Fort Worth born-and-raised May Benson, 49, remembers when “Grandmother of Juneteenth” Opal Lee kept her and the other children at the Bethlehem Center, 951 Evans Ave., level-headed.
Benson grew up in Butler Place, or “Brick City,” and made the journey to the Southside for school. There she met Lee.
“She was always doing something to make sure that we stayed constructed. She’s outstanding for real,” Benson said. “We know her personally. She kept us in check at the Bethlehem Center.”
Benson said the “Grandmother of Juneteenth” is somebody to look up to. Benson and her mother, Genice Browning, 77, marched along with Lee for her 2½-mile Walk for Freedom on June 18.
Hundreds of people in Fort Worth participated in the first Walk for Freedom on June 18 since Juneteenth had been declared a federal holiday. Participants began their trek at Evans Avenue Plaza, 1050 Evans Ave., and concluded at the new Fort Worth City Hall, 100 Energy Way.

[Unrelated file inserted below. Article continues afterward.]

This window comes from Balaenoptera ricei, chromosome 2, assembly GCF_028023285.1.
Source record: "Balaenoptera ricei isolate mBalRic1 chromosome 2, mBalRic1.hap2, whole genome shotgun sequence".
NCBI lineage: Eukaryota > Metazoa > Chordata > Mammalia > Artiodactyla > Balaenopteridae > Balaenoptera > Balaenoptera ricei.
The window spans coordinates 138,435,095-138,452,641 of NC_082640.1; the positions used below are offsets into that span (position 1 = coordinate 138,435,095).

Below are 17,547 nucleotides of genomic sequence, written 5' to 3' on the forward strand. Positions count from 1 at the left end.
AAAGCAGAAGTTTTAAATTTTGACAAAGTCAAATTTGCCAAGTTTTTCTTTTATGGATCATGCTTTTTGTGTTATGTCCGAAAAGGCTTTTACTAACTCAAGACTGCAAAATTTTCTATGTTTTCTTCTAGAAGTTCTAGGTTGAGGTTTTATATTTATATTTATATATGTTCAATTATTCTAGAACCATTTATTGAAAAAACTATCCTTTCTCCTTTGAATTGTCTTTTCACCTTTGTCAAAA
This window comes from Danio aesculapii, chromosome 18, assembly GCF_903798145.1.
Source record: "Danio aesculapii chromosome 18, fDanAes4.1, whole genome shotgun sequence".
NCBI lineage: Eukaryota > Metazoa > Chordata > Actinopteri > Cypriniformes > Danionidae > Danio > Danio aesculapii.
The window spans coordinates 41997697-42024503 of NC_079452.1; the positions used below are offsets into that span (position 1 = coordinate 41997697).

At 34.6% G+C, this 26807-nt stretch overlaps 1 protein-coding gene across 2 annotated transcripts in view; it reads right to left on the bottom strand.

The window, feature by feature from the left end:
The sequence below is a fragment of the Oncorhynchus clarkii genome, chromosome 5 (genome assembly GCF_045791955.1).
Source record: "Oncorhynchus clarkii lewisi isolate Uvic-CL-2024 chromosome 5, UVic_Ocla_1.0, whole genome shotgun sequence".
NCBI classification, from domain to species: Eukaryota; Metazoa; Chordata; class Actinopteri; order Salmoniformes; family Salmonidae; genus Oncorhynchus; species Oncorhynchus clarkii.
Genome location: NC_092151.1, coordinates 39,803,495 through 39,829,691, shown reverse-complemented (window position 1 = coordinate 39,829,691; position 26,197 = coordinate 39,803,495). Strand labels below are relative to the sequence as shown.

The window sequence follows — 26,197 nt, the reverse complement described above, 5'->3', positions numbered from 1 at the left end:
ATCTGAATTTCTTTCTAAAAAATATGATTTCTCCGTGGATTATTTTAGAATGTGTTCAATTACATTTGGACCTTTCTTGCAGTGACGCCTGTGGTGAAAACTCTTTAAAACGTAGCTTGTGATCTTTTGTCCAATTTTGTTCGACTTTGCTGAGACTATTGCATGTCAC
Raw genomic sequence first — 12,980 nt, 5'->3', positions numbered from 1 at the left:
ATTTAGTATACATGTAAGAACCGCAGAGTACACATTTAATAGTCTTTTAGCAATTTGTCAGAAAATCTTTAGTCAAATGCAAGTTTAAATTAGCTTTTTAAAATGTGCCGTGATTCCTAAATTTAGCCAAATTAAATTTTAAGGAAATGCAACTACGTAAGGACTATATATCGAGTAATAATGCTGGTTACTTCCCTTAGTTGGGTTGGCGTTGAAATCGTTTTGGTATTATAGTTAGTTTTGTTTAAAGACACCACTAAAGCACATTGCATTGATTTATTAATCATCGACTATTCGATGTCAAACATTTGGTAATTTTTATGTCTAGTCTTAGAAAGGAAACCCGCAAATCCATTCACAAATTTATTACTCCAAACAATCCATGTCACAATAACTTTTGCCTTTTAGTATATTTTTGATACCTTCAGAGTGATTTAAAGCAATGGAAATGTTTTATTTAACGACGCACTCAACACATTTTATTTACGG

The 2½-mile walk represented the 2½ years it took for news of emancipation to reach enslaved people in Texas and other Southern states in 1865.
For six years, Lee, 95, advocated for Juneteenth — or Jubilee Day and Emancipation Day — to be deemed a federal holiday.
She achieved just that when President Joseph Biden signed Senate Bill 475, the Juneteenth National Independence Day Act, into law.
“This is history,” Benson said.
Cristian ArguetaSoto is the community engagement journalist at the Fort Worth Report. Contact him by email or via Twitter. At the Fort Worth Report, news decisions are made independently of our board members and financial supporters. Read more about our editorial independence policy here.